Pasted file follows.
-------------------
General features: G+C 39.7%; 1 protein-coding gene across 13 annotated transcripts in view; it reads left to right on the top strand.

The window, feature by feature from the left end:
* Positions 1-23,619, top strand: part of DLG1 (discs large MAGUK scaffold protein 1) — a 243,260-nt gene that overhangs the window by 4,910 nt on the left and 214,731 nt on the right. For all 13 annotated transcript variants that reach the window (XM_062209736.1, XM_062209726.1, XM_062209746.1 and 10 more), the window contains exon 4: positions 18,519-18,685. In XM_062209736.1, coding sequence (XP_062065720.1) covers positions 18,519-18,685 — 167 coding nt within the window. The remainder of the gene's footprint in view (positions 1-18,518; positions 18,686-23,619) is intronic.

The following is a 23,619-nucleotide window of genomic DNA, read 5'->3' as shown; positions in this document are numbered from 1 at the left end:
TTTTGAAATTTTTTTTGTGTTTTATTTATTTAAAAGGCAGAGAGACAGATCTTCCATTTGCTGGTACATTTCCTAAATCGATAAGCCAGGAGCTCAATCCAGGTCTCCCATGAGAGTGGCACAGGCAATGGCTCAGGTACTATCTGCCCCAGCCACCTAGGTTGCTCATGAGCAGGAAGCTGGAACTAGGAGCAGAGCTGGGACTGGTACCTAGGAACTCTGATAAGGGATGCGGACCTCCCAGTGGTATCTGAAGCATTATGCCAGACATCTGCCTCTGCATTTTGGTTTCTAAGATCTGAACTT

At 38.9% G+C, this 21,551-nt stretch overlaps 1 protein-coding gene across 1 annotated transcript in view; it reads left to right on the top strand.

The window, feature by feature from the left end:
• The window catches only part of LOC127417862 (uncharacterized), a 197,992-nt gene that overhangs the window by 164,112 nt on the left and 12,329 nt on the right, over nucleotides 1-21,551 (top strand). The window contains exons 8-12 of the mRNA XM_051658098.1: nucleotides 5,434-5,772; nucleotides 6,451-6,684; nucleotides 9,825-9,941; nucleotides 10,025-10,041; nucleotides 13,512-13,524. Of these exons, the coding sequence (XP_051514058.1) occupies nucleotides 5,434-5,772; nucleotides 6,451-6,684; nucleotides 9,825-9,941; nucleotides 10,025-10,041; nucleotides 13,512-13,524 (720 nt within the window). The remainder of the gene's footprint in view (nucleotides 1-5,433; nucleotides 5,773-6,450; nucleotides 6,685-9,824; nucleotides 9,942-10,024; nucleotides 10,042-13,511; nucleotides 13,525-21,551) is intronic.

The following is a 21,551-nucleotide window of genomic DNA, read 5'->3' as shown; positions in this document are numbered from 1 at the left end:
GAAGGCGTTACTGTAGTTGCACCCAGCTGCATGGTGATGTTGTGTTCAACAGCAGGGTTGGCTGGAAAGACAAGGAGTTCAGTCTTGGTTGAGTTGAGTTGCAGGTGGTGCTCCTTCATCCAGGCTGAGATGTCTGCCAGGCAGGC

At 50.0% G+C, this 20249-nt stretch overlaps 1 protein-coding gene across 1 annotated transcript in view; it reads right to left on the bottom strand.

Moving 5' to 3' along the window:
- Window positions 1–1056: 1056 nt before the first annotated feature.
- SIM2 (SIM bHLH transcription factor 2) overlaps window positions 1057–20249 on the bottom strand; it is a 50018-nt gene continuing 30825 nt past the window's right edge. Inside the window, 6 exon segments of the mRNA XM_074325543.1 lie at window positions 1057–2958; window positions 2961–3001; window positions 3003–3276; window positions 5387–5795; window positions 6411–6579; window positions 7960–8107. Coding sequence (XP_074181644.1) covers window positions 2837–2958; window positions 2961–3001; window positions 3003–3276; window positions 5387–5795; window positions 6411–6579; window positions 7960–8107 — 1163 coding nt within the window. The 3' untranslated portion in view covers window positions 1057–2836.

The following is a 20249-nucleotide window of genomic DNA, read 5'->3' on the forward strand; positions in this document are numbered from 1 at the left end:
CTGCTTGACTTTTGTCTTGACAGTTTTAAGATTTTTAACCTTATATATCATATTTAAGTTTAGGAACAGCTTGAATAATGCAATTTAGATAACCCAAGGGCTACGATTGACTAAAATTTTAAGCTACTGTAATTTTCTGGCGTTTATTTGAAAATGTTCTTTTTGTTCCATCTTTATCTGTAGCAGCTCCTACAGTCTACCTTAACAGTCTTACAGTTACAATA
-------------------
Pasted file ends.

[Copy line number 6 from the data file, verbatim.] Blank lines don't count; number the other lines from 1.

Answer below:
At 38.9% G+C, this 21,551-nt stretch overlaps 1 protein-coding gene across 1 annotated transcript in view; it reads left to right on the top strand.